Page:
### Merge sort visualization with example ### Merge sort time complexity analysis

Let's assume that T(n) is the worst-case time complexity of merge sort for n integers. When n > 1 (merge sort on single element takes constant time), we can break down the time complexities as follows:

• Divide part: Time complexity of divide part is O(1), because calculating the middle index takes constant time.
• Conquer part: We are recursively solving two sub-problems, each of size n/2. So time complexity of each subproblem is T(n/2) and overall time complexity of conquer part is 2T(n/2).
• Combine part: As calculated above, the worst-case time complexity of merging process is O(n).

For calculating T(n), we need to add time complexities of the divide, conquer, and combine part.

T(n) = O(1) + 2T(n/2) + O(n) = 2T(n/2) + O(n) = 2T(n/2) + cn

• T (n) = c, if n = 1
• T(n) = 2 T(n/2) + cn, if n > 1

Note: The merge sort function works correctly when number of elements is not even. To simplify the analysis, we assume that n is a power of 2. This assumption does not affect order of growth in the analysis. Think!

Time complexity analysis of merge sort using Recursion Tree Method

In this method, we draw recursion tree and count the total number of operations at each level. Finally, we find overall time complexity by doing the sum of operations count at each level. Time complexity analysis of merge sort using the Master Theorem

Master method is a direct way to get the solution for recurrences that can be transformed to the type T(n) = aT(n/b) + O(n^k), where a ≥ 1 and b > 1. There are following three cases of the analysis using master theorem:

• If f(n) = O(n^k) where k < logb(a) then T(n) = O(n^logb(a))
• If f(n) = O(n^k) where k = logb(a) then T(n) = O(n^k * logn)
• If f(n) = O(n^k) where k > logb(a) then T(n) = O(n^k)

Let's compare with merge sort recurrence

• T(n) = 2 T(n/2) + cn
• T(n) = aT(n/b) + O(n^k)

Here a = 2, b = 2 (a > 1 and b > 1)

• O(n^k) = cn = O(n¹) => k = 1
• Similarly, logb(a) = log 2(2) = 1 = k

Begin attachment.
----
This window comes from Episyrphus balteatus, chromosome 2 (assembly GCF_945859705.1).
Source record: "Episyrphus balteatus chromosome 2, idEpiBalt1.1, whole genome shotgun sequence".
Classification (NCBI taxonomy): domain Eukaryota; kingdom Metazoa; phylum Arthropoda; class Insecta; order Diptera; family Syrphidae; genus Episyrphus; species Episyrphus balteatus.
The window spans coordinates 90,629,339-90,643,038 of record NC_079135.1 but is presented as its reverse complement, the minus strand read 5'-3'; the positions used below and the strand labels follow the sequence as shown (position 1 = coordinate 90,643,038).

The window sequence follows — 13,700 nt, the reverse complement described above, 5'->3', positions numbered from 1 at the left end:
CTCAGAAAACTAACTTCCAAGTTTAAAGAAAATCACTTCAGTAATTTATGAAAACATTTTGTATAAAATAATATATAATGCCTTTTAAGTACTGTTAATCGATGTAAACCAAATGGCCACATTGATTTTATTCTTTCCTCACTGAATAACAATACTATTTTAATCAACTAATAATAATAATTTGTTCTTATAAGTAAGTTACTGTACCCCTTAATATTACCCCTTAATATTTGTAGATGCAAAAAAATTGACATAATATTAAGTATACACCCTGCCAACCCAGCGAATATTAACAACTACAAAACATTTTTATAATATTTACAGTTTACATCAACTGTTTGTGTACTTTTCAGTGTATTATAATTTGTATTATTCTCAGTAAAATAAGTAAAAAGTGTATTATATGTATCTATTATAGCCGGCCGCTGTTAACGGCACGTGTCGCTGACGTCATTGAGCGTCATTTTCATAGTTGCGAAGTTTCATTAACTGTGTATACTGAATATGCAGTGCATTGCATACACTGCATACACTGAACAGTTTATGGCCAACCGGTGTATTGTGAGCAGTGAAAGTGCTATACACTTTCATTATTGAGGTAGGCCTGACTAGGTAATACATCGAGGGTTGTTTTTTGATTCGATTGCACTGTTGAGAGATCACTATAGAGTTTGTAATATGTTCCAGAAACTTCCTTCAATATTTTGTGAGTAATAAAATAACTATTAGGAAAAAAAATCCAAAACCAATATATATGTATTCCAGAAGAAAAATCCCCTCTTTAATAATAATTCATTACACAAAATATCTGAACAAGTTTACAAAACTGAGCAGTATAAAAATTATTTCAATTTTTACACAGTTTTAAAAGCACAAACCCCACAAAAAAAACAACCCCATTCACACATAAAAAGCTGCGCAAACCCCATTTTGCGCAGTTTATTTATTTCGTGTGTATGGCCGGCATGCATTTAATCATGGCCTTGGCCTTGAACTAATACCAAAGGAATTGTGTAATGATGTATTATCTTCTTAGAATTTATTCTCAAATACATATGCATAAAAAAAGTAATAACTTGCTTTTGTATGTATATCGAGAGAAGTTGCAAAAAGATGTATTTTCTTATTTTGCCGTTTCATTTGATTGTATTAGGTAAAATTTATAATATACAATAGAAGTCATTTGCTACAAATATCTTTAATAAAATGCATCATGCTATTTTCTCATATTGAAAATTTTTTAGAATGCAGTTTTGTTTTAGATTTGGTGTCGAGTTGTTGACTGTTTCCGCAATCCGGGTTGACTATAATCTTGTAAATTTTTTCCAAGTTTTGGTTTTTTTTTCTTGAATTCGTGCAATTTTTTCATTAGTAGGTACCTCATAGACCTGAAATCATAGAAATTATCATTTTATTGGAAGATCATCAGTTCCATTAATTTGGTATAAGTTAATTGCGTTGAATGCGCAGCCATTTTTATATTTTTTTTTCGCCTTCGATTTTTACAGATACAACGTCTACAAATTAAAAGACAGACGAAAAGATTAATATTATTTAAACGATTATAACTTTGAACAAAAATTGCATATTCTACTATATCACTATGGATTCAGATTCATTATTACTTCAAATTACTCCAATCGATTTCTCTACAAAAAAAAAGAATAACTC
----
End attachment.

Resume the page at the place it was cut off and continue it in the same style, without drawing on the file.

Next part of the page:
It means, merge sort recurrence satisfy the 2nd case of master theorem. Time complexity T(n) = O(n^k * logn) = O(n^1 * logn) = O(nlogn).

### Merge sort space complexity analysis

Space complexity of merge sort = Space complexity of the merging process + Size of recursion call stack = O(n) + O(logn) = O(n). Note: The size of recursion call stack = Height of merge sort recursion tree = O(logn) (Think!).

Important note: We recommend transforming the above pseudo-codes into a favorite programming language (C, C++, Java, Python, etc.) and verifying all test cases. Enjoy programming!

### Critical ideas to think about!

• Merge sort is a stable sorting algorithm. That means that identical elements are in same order in the input and output.
• For the smaller input size, It is slower in comparison to other sorting algorithms. Even it goes through complete process if array is already or almost sorted.
• Merge sort is the best choice for sorting a linked list. Implementing a merge sort in this situation is relatively easy, which requires O(1) extra space. On the other hand, slow random access of linked list elements makes some other algorithms, such as quicksort, perform poorly and others like heap sort completely impossible.
• We can parallelize merge sort implementation due to the divide and conquer method, where every smaller sub-problem is independent of each other.
• The multiway merge sort algorithm is very scalable through its high parallelization capability, which allows many processors. This makes algorithm a viable candidate for sorting large amounts of data, such as those processed in computer clusters. Also, since memory is usually not a limiting resource in such systems, the disadvantage of space complexity of merge sort is negligible.
• We can implement merge sort iteratively without using an explicit auxiliary stack. On another side, recursive merge sort uses function call stack to store intermediate values of function parameters l and r and other information. The iterative merge sort works by considering window sizes in exponential oder, i.e., 1, 2, 4, 8...2^n over input array. For each window of any size k, all adjacent pairs of windows are merged into a temporary space, then put back into the array. Explore and Think! We will write a separate blog on this.

### Similar coding questions to practice

Content reference: Algorithms by CLRS